Obama’s response to these electoral setbacks was to pretend they did not happen. Again and again, he stubbornly refused to change course. When he lost his filibuster-proof Senate majority in 2010, he passed an unfinished version of Obamacare through the budget reconciliation process. When he and House speaker John Boehner were on the cusp of striking a grand bargain on taxes and entitlements in the summer of 2011, he insisted on additional tax hikes at the last minute, skunking the deal. When he won a narrow victory in 2012, he called for extensive gun control legislation, framing the debate in Manichean terms that alienated those Midwestern voters who had the gall to support him and the NRA simultaneously. When the Democrats lost the Senate in 2014, he enacted immigration reform through executive fiat and brokered a highly unpopular deal with Iran.
Last but not least, he handed off leadership of his party to Hillary Clinton. Weighed down by personal and professional issues, she was his opposite in almost every way. During the Democratic primary battle of 2008, she had been a useful foil for Obama, illustrating his point that it was time for a new approach to governance. Now, she was the heir apparent—as if his voters would not care either way. Turns out they did.
Much of the blame for last week’s defeat obviously belongs to Clinton, who was a terrible candidate. But one cannot overlook Obama’s responsibility in this epic debacle. He blessed Clinton’s candidacy early in the cycle, despite the fact that she was under investigation by the FBI. And for years prior, he had acted as though he could do as he wished and retain the loyalty of his voters.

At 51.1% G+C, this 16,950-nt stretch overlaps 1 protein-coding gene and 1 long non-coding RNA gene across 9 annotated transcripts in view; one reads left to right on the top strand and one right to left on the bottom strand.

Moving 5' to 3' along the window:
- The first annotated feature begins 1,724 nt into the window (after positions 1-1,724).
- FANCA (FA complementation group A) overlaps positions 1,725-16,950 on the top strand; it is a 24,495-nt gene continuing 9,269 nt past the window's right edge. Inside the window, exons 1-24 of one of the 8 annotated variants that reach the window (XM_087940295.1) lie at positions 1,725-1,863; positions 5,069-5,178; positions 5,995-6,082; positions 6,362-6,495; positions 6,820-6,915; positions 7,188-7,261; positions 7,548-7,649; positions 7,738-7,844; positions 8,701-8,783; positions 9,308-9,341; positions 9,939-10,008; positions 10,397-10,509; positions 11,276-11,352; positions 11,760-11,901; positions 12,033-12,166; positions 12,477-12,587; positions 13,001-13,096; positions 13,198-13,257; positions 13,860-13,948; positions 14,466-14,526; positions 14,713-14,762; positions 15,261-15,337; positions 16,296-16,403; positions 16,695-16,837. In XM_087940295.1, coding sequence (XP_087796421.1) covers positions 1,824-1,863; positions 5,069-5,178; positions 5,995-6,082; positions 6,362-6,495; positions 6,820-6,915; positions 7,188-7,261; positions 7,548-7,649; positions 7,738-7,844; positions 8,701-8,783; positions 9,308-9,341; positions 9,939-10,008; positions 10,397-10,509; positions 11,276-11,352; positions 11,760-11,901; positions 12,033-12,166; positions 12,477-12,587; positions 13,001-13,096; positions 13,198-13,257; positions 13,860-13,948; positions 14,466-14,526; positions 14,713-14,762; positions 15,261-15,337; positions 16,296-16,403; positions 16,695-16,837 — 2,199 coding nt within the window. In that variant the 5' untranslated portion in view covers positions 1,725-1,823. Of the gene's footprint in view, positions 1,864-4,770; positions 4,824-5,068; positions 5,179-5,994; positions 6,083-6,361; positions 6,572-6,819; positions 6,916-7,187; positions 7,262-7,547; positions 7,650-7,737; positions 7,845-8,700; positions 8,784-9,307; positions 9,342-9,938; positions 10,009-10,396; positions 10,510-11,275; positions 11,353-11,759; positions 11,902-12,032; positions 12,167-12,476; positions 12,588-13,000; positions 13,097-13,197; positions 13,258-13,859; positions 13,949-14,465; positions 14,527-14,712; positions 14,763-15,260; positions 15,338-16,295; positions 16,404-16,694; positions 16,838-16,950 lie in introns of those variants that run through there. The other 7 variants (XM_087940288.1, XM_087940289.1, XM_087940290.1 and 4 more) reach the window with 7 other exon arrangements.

He was wrong. Clinton dramatically underperformed with the white working-class in the Midwest. She did not receive sufficient margins from African Americans in the Rust Belt or the South. And though she had the noxious Trump as her opponent, she failed to make up for these setbacks with swing voters in places like suburban Charlotte or Philadelphia. Nor did she make many inroads with traditional GOP constituencies in Milwaukee and Grand Rapids, who had been turned off by the bombastic Republican in the primaries. Even the Latino vote disappointed, leaving Florida out of reach and Colorado surprisingly close. Only the Harry Reid “machine” in Nevada functioned as expected.
When Obama leaves the White House in two months, the Republican party will hold more public offices than at any point since the Great Depression. The president’s greatest political ambition will therefore go unrealized: He is not the 21st century’s Ronald Reagan; he is its Woodrow Wilson.
The 28th president was quite a bit like Obama, a cerebral type with unceasing confidence in his superior intellect and moral purity. But Wilson’s ambition to recast society in his own image outstripped his political acumen. Elected in a landslide in 1912, he only narrowly squeaked by in 1916. Four years later, his would-be successor lost to Warren Harding, one of the most unspectacular specimens ever to occupy the Oval Office. Wilson tarnished the reputation of progressivism so badly that the GOP would enjoy complete control over the government for the ensuing decade. It was Franklin Delano Roosevelt—a pragmatic man who lacked Wilson’s scholarly disposition but had an intuitive grasp of what the people expected of him—who would become modern liberalism’s hero.
Maybe some Democrat down the line will re-create Obama’s coalition and reshape it in a durable way. After all, Obama was on to something back in 2008. There are common interests among working-class whites in the Midwest, college kids, minority voters, and suburban women. Democrats have thought for a decade that this coalition was waiting to emerge. Not so, but a gifted politician could unite that group and build a coalition for the long haul. Such a leader would have to be more like FDR or Reagan than like Wilson—or Obama.”